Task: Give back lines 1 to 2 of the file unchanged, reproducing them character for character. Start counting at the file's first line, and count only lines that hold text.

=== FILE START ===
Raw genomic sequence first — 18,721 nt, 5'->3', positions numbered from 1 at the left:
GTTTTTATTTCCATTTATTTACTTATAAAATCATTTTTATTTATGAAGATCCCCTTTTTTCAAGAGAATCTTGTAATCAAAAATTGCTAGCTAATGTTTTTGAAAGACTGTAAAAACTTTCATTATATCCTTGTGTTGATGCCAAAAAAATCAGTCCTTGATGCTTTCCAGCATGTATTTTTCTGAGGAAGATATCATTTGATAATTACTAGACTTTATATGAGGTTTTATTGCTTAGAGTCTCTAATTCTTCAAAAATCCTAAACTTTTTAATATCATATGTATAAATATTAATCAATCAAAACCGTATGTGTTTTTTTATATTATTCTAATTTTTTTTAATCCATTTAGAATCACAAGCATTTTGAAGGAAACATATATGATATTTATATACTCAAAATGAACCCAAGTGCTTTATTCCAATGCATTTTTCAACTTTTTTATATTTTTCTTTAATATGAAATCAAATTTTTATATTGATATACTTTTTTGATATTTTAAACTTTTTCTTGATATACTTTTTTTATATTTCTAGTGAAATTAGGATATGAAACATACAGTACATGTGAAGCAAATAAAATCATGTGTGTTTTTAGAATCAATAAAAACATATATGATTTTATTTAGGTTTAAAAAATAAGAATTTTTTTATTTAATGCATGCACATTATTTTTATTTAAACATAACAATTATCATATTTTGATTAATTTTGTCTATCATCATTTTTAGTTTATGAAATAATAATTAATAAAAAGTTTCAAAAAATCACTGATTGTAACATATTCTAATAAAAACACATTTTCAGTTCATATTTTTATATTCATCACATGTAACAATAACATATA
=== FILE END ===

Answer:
Raw genomic sequence first — 18,721 nt, 5'->3', positions numbered from 1 at the left:
GTTTTTATTTCCATTTATTTACTTATAAAATCATTTTTATTTATGAAGATCCCCTTTTTTCAAGAGAATCTTGTAATCAAAAATTGCTAGCTAATGTTTTTGAAAGACTGTAAAAACTTTCATTATATCCTTGTGTTGATGCCAAAAAAATCAGTCCTTGATGCTTTCCAGCATGTATTTTTCTGAGGAAGATATCATTTGATAATTACTAGACTTTATATGAGGTTTTATTGCTTAGAGTCTCTAATTCTTCAAAAATCCTAAACTTTTTAATATCATATGTATAAATATTAATCAATCAAAACCGTATGTGTTTTTTTATATTATTCTAATTTTTTTTAATCCATTTAGAATCACAAGCATTTTGAAGGAAACATATATGATATTTATATACTCAAAATGAACCCAAGTGCTTTATTCCAATGCATTTTTCAACTTTTTTATATTTTTCTTTAATATGAAATCAAATTTTTATATTGATATACTTTTTTGATATTTTAAACTTTTTCTTGATATACTTTTTTTATATTTCTAGTGAAATTAGGATATGAAACATACAGTACATGTGAAGCAAATAAAATCATGTGTGTTTTTAGAATCAATAAAAACATATATGATTTTATTTAGGTTTAAAAAATAAGAATTTTTTTATTTAATGCATGCACATTATTTTTATTTAAACATAACAATTATCATATTTTGATTAATTTTGTCTATCATCATTTTTAGTTTATGAAATAATAATTAATAAAAAGTTTCAAAAAATCACTGATTGTAACATATTCTAATAAAAACACATTTTCAGTTCATATTTTTATATTCATCACATGTAACAATAACATATA